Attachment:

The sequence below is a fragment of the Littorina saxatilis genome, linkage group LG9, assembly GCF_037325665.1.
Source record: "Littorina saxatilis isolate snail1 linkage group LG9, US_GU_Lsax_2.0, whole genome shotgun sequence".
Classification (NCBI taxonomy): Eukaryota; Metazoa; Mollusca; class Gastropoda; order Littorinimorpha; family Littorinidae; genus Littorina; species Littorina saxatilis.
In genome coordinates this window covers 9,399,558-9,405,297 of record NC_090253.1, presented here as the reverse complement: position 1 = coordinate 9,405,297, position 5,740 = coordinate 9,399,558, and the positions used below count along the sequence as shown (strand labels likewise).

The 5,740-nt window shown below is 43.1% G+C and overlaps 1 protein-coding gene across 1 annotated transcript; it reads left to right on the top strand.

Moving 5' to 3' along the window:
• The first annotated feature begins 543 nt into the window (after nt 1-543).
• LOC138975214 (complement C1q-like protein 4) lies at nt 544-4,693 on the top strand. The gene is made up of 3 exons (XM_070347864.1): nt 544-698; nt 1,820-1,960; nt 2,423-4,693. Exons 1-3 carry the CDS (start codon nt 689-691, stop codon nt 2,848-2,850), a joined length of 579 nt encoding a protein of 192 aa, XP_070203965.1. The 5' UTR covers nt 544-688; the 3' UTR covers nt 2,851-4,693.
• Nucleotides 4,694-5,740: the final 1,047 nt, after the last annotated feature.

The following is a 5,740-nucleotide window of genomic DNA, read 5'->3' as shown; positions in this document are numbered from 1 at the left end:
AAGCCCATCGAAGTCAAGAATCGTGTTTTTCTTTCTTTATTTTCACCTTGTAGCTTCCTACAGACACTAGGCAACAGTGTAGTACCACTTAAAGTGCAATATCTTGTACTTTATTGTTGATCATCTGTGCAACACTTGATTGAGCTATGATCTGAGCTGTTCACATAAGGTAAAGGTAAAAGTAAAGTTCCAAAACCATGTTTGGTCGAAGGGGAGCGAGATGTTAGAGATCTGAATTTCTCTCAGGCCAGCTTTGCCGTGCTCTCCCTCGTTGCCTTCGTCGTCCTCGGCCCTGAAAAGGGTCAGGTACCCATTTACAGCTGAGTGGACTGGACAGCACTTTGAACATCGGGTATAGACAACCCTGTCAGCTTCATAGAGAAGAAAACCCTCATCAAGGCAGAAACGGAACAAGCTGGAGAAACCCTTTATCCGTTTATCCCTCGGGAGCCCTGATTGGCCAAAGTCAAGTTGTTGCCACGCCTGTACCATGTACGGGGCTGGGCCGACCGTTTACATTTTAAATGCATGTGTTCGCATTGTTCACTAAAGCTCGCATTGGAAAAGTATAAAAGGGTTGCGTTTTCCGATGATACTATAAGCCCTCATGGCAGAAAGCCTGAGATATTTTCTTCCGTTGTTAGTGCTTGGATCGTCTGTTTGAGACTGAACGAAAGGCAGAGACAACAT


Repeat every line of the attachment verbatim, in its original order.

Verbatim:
The sequence below is a fragment of the Littorina saxatilis genome, linkage group LG9, assembly GCF_037325665.1.
Source record: "Littorina saxatilis isolate snail1 linkage group LG9, US_GU_Lsax_2.0, whole genome shotgun sequence".
Classification (NCBI taxonomy): Eukaryota; Metazoa; Mollusca; class Gastropoda; order Littorinimorpha; family Littorinidae; genus Littorina; species Littorina saxatilis.
In genome coordinates this window covers 9,399,558-9,405,297 of record NC_090253.1, presented here as the reverse complement: position 1 = coordinate 9,405,297, position 5,740 = coordinate 9,399,558, and the positions used below count along the sequence as shown (strand labels likewise).

The 5,740-nt window shown below is 43.1% G+C and overlaps 1 protein-coding gene across 1 annotated transcript; it reads left to right on the top strand.

Moving 5' to 3' along the window:
• The first annotated feature begins 543 nt into the window (after nt 1-543).
• LOC138975214 (complement C1q-like protein 4) lies at nt 544-4,693 on the top strand. The gene is made up of 3 exons (XM_070347864.1): nt 544-698; nt 1,820-1,960; nt 2,423-4,693. Exons 1-3 carry the CDS (start codon nt 689-691, stop codon nt 2,848-2,850), a joined length of 579 nt encoding a protein of 192 aa, XP_070203965.1. The 5' UTR covers nt 544-688; the 3' UTR covers nt 2,851-4,693.
• Nucleotides 4,694-5,740: the final 1,047 nt, after the last annotated feature.

The following is a 5,740-nucleotide window of genomic DNA, read 5'->3' as shown; positions in this document are numbered from 1 at the left end:
AAGCCCATCGAAGTCAAGAATCGTGTTTTTCTTTCTTTATTTTCACCTTGTAGCTTCCTACAGACACTAGGCAACAGTGTAGTACCACTTAAAGTGCAATATCTTGTACTTTATTGTTGATCATCTGTGCAACACTTGATTGAGCTATGATCTGAGCTGTTCACATAAGGTAAAGGTAAAAGTAAAGTTCCAAAACCATGTTTGGTCGAAGGGGAGCGAGATGTTAGAGATCTGAATTTCTCTCAGGCCAGCTTTGCCGTGCTCTCCCTCGTTGCCTTCGTCGTCCTCGGCCCTGAAAAGGGTCAGGTACCCATTTACAGCTGAGTGGACTGGACAGCACTTTGAACATCGGGTATAGACAACCCTGTCAGCTTCATAGAGAAGAAAACCCTCATCAAGGCAGAAACGGAACAAGCTGGAGAAACCCTTTATCCGTTTATCCCTCGGGAGCCCTGATTGGCCAAAGTCAAGTTGTTGCCACGCCTGTACCATGTACGGGGCTGGGCCGACCGTTTACATTTTAAATGCATGTGTTCGCATTGTTCACTAAAGCTCGCATTGGAAAAGTATAAAAGGGTTGCGTTTTCCGATGATACTATAAGCCCTCATGGCAGAAAGCCTGAGATATTTTCTTCCGTTGTTAGTGCTTGGATCGTCTGTTTGAGACTGAACGAAAGGCAGAGACAACAT